I’ve heard of it, but I never really “got it.” I mean, asking for people for money BEFORE you write your book? Is that just plain weird, or is it revolutionary?
Today I asked author/publisher Danielle Ackley-McPhail to stop by and explain all this insanity.
Danielle has successfully crowdfunded several books. Let’s see how this stuff works.
Not everyone gets crowdfunding. A lot of people do it, for various reasons, but the general public doesn’t have a concept of what goes into such a campaign or what motivates one.
Sites like Kickstarter, Indiegogo, and Patreon, to name a few, are all platforms where individuals can learn about projects that meet their interests. Based on how well the creator has done their job, those individuals then decide if the project is one they want to support.
A lot of work goes in to a successful campaigns, from designing them, to explaining what they are about, to organizing the rewards backers can expect for their pledge and as bonuses when the goal is exceeded, and above all, promoting them. It is a long, exhaustive process that begins with an idea and is not done until all commitments have been met.
For me, I use crowdfunding to finance my efforts as a publisher. I have run seven successful campaigns as both myself and eSpec Books and am soon to wrap up an eighth. I have chosen crowdfunding as a part of my business model because I have been in the publishing industry for over twenty years as an employee and as an author. Over those years I have seen most of the pitfalls independent publishers get themselves into. The primary one being that they tend to overextend themselves. They start with a certain amount of capital (or credit) and race to see how many books they can get out (one of them, with hope, a runaway hit) before those funds are gone. For a while they do okay, but a few bad book choices or slow selling months, perhaps paired with heavy returns, and suddenly the publisher finds he doesn’t have the money he needs to sustain the rapid growth and pay the authors.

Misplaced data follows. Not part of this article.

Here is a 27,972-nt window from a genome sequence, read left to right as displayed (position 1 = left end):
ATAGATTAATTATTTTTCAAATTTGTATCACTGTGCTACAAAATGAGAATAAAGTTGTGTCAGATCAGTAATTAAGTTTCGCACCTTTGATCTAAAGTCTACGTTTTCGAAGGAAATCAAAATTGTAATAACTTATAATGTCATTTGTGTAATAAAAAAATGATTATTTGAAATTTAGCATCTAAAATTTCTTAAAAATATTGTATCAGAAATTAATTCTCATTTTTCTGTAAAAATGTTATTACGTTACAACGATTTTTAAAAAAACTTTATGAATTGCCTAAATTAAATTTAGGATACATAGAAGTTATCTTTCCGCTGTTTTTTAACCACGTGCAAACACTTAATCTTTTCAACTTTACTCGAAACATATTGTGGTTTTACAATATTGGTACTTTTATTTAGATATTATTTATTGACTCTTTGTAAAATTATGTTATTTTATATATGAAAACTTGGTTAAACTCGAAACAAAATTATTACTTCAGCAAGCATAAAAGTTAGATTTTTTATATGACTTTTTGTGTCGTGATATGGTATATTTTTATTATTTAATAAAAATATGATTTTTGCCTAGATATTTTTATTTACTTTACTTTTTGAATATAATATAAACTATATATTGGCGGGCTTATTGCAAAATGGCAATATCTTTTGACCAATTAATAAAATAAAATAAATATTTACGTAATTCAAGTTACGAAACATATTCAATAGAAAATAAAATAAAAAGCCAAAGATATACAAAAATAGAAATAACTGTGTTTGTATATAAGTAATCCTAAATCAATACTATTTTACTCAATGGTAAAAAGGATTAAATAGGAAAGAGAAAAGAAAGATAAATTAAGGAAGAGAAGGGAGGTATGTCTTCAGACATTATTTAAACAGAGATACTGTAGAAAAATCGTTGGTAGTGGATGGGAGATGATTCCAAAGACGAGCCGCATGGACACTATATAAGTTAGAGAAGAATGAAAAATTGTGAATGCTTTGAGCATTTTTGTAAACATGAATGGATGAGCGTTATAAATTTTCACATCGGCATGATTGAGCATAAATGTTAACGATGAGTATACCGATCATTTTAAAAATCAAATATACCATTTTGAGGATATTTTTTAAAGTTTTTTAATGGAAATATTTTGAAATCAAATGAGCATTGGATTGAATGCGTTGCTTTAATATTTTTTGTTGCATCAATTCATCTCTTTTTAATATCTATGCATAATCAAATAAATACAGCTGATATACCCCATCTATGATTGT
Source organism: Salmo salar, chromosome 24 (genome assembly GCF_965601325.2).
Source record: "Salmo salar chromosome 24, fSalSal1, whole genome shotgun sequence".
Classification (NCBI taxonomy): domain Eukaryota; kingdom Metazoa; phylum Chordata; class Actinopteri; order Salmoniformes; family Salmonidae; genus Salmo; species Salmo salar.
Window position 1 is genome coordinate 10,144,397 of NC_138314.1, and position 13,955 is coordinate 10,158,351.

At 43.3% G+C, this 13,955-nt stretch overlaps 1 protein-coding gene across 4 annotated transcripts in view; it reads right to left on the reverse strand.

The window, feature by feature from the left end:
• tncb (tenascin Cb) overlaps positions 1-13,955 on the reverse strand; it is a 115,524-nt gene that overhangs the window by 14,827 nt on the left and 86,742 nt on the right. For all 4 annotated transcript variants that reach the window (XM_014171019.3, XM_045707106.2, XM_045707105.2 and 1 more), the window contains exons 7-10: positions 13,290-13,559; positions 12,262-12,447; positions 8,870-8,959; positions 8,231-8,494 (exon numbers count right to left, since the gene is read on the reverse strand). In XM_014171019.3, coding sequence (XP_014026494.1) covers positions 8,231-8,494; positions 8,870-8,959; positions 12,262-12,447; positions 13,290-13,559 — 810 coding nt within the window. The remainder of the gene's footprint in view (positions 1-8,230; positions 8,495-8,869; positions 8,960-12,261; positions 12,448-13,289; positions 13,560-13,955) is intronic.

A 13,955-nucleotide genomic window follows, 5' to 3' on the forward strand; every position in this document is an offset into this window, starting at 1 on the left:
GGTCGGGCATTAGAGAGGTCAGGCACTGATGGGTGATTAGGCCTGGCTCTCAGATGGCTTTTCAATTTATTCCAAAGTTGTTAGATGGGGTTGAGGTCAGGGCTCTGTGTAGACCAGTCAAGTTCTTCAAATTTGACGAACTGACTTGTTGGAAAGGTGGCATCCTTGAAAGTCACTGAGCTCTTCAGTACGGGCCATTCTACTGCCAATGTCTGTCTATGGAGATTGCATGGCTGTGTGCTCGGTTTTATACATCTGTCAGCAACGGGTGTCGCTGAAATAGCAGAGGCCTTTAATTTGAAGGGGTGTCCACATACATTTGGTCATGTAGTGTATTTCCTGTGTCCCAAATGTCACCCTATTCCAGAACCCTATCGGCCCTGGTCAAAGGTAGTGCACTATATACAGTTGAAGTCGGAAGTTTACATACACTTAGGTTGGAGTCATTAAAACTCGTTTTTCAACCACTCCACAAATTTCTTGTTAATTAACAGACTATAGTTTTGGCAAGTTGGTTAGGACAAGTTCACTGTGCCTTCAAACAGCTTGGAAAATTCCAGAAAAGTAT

I don’t want to be that publisher. For this reason I steadfastly refused for the longest time even considering to be a publisher.
Then crowdfunding happened.
All of a sudden I saw a way to make books possible. See, for a publisher (or an independent author), crowdfunding is basically a way to pre-sell a book. It is also a way to build an audience and increase visibility. Some use it as a way to fund their creative efforts, but I would recommend against this. There are too many complications in promising something that does not exist yet, after all…life does have a habit of getting in the way when you least expect it.
By using crowdfunding as a part of the eSpec Books business model I ensure my projects are in the black from the get-go, instead of needing to earn back their production costs before making a profit. I also ensure I have the funding to pay professionals to do any of the work I am not capable of doing myself. Lastly, by reserving half of the money received in a separate royalty account, I ensure I have the money set aside to pay the authors what they are due. Our growth is slow, but steady, and the foundation we are building is solid. For most of our campaigns there has been little left over once everything is paid for, but everything we bring in after that is profit.
In addition to this, with each successful and completed project we grow our built-in audience as well as our credibility as a publisher.